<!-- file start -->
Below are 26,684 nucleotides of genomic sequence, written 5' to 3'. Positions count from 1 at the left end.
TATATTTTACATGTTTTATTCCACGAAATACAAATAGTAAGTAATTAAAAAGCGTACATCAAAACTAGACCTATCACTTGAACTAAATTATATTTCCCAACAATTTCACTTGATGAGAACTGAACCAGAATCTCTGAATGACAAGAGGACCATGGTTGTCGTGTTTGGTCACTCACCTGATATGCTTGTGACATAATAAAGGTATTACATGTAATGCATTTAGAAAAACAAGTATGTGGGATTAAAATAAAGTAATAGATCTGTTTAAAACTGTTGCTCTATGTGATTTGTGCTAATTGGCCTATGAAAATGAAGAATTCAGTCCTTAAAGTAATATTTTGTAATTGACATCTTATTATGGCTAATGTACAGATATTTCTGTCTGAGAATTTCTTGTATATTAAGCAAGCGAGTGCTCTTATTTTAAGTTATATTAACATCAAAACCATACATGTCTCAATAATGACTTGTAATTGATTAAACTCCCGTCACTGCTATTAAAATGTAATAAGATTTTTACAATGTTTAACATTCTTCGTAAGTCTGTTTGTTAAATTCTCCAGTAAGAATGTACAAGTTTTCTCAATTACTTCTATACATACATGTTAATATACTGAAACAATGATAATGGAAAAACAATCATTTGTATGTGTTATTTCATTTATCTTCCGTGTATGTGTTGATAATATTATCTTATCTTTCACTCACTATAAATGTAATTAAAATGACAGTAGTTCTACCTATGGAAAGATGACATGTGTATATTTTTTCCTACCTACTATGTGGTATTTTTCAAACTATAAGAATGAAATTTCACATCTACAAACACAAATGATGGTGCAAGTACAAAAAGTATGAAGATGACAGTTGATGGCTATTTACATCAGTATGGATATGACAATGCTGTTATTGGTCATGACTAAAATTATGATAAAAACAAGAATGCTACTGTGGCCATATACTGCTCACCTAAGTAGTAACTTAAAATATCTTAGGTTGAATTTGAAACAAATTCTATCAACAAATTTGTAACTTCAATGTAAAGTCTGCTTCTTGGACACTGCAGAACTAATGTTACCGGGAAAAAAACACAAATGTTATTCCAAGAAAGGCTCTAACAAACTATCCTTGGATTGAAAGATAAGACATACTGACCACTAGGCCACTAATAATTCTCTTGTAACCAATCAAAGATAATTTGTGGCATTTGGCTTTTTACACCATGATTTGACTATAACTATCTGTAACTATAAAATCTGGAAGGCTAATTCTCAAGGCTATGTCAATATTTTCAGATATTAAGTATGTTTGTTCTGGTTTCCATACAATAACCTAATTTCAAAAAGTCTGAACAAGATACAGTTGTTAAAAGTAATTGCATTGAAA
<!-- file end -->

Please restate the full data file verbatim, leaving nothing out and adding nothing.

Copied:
Below are 26,684 nucleotides of genomic sequence, written 5' to 3'. Positions count from 1 at the left end.
TATATTTTACATGTTTTATTCCACGAAATACAAATAGTAAGTAATTAAAAAGCGTACATCAAAACTAGACCTATCACTTGAACTAAATTATATTTCCCAACAATTTCACTTGATGAGAACTGAACCAGAATCTCTGAATGACAAGAGGACCATGGTTGTCGTGTTTGGTCACTCACCTGATATGCTTGTGACATAATAAAGGTATTACATGTAATGCATTTAGAAAAACAAGTATGTGGGATTAAAATAAAGTAATAGATCTGTTTAAAACTGTTGCTCTATGTGATTTGTGCTAATTGGCCTATGAAAATGAAGAATTCAGTCCTTAAAGTAATATTTTGTAATTGACATCTTATTATGGCTAATGTACAGATATTTCTGTCTGAGAATTTCTTGTATATTAAGCAAGCGAGTGCTCTTATTTTAAGTTATATTAACATCAAAACCATACATGTCTCAATAATGACTTGTAATTGATTAAACTCCCGTCACTGCTATTAAAATGTAATAAGATTTTTACAATGTTTAACATTCTTCGTAAGTCTGTTTGTTAAATTCTCCAGTAAGAATGTACAAGTTTTCTCAATTACTTCTATACATACATGTTAATATACTGAAACAATGATAATGGAAAAACAATCATTTGTATGTGTTATTTCATTTATCTTCCGTGTATGTGTTGATAATATTATCTTATCTTTCACTCACTATAAATGTAATTAAAATGACAGTAGTTCTACCTATGGAAAGATGACATGTGTATATTTTTTCCTACCTACTATGTGGTATTTTTCAAACTATAAGAATGAAATTTCACATCTACAAACACAAATGATGGTGCAAGTACAAAAAGTATGAAGATGACAGTTGATGGCTATTTACATCAGTATGGATATGACAATGCTGTTATTGGTCATGACTAAAATTATGATAAAAACAAGAATGCTACTGTGGCCATATACTGCTCACCTAAGTAGTAACTTAAAATATCTTAGGTTGAATTTGAAACAAATTCTATCAACAAATTTGTAACTTCAATGTAAAGTCTGCTTCTTGGACACTGCAGAACTAATGTTACCGGGAAAAAAACACAAATGTTATTCCAAGAAAGGCTCTAACAAACTATCCTTGGATTGAAAGATAAGACATACTGACCACTAGGCCACTAATAATTCTCTTGTAACCAATCAAAGATAATTTGTGGCATTTGGCTTTTTACACCATGATTTGACTATAACTATCTGTAACTATAAAATCTGGAAGGCTAATTCTCAAGGCTATGTCAATATTTTCAGATATTAAGTATGTTTGTTCTGGTTTCCATACAATAACCTAATTTCAAAAAGTCTGAACAAGATACAGTTGTTAAAAGTAATTGCATTGAAA